You need to know that third-party firewalls only have a standalone PPTP NAT editor so only one outgoing PPTP connection is done from within the firewall. In other cases, the NAT editor has so many errors that no client can establish a connection from behind the firewall with the defective PPTP NAT editor. You can always expect to be behind the RRAS NAT server or an ISA or TMG firewall, but sometimes that luck is not for you. In such cases, you can try using another remote access VPN protocol or some other method for remote access to get the information you need.
In the previous article of this series, we configured the VPN server to use DHCP to obtain IP addresses for remote access VPN clients. We also enabled the default VPN protocol configuration, which is PPTP. The TMG firewall is listening on the default external interface for remote access VPN client connections and using the default authentication method, MS-CHAPv2.
Now let's look at the next steps. In our test we have a Windows 7 client to connect to a network outside of the TMG firewall, then try a VPN connection. In our test, we have admitted that you already know how to create a VPN connection on a Windows 7 client, so it is not recommended to show that process here.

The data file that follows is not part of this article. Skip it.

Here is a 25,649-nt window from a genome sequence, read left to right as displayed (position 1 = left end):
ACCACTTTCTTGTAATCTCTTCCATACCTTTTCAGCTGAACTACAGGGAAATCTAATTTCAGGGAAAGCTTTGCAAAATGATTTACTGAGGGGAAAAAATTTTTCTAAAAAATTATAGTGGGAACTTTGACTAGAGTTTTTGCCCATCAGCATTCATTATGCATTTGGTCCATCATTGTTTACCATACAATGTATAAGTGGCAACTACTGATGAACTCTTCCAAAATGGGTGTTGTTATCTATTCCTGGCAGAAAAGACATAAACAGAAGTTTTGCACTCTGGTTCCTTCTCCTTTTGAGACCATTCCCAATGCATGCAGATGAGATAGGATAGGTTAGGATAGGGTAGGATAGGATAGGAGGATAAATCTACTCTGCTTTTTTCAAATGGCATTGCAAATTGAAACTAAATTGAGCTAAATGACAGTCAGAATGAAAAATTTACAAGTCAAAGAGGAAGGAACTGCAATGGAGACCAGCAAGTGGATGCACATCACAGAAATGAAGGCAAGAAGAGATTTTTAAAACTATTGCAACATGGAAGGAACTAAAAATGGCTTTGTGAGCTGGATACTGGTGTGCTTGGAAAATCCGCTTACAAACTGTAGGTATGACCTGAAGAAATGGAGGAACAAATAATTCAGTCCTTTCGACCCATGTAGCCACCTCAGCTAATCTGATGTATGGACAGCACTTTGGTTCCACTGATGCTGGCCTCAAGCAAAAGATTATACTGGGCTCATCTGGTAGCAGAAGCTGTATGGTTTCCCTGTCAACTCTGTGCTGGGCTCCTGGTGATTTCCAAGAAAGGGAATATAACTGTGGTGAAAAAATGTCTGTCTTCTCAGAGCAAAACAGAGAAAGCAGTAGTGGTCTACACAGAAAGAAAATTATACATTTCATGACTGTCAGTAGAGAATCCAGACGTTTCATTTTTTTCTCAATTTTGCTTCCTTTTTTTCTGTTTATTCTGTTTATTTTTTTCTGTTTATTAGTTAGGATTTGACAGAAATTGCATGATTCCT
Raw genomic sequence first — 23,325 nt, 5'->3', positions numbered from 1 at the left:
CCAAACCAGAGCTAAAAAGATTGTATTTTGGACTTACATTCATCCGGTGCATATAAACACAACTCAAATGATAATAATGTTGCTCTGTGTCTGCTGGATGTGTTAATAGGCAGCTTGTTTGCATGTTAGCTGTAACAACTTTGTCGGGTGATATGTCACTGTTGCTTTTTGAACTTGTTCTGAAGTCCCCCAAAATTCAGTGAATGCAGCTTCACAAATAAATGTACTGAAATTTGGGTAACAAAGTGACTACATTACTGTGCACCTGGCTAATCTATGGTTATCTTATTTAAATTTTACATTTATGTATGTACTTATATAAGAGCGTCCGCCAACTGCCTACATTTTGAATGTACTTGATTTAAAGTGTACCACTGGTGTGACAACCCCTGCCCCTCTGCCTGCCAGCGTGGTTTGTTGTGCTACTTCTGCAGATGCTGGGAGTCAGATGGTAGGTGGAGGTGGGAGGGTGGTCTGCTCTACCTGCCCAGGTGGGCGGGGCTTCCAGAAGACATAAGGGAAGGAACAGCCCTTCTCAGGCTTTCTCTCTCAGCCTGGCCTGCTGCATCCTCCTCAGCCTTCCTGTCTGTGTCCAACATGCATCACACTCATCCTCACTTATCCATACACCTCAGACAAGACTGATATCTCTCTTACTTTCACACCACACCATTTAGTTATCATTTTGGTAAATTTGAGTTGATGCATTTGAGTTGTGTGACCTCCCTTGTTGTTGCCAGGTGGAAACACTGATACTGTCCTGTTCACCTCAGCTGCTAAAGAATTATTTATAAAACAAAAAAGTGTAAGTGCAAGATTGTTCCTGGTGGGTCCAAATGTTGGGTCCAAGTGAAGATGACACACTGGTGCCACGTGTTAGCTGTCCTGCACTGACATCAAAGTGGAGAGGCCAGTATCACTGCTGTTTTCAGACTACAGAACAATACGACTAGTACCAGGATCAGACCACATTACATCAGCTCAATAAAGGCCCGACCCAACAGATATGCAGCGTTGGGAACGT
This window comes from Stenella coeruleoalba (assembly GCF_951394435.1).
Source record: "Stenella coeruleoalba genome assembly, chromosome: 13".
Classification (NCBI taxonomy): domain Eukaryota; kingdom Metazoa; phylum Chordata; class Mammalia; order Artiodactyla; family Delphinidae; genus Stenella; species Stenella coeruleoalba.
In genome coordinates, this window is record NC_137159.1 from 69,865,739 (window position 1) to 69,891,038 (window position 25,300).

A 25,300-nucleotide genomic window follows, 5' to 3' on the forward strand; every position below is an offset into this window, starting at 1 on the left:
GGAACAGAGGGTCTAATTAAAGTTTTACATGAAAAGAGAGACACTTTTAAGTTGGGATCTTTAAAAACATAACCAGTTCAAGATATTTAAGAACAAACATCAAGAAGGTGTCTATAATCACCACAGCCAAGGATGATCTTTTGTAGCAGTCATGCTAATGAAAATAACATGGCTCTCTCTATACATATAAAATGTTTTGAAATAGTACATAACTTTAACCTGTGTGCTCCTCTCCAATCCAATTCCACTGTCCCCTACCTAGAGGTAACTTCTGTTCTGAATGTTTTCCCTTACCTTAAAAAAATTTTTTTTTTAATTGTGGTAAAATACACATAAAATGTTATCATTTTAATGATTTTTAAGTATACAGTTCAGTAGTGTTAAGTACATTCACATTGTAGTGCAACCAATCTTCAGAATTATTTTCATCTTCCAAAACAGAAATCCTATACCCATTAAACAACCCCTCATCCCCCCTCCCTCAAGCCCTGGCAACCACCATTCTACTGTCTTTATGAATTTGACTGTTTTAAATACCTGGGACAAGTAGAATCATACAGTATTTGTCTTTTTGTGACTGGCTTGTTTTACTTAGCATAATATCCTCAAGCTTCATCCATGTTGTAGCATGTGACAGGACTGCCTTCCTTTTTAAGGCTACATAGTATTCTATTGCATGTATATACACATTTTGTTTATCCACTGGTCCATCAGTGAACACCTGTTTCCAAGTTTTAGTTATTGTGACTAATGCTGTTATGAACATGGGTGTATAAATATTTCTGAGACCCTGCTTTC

Note: If you do not know how to do that, open the Network and Sharing Center and click on the Set up a new connection or network link and follow the instructions in the wizard.
Before connecting, I want to introduce you to something in the VPN client configuration that can help you troubleshoot some different VPN protocols. In Figure 1 below, you can see the Properties dialog box for the VPN client connection. When you click on the Security tab, the Type of VPN drop-down list will appear. When you open this list, you will see a list of VPN protocols that support remote access VPN clients. In this example, we want to make the VPN client use PPTP. Select that option and create a connection.
After creating the connection, you can right-click the VPN connection in the Network Connections window and click Status . In the Status dialog box, click the Details tab, where you will see the details of the PPTP connection. You can see the WAN Miniport (PPTP) protocol used, the authentication method and the IP address information, as shown in Figure 2.
In the TMG firewall console, the Dashboard directive, you can see the connection in Sessions as shown in Figure 3 below.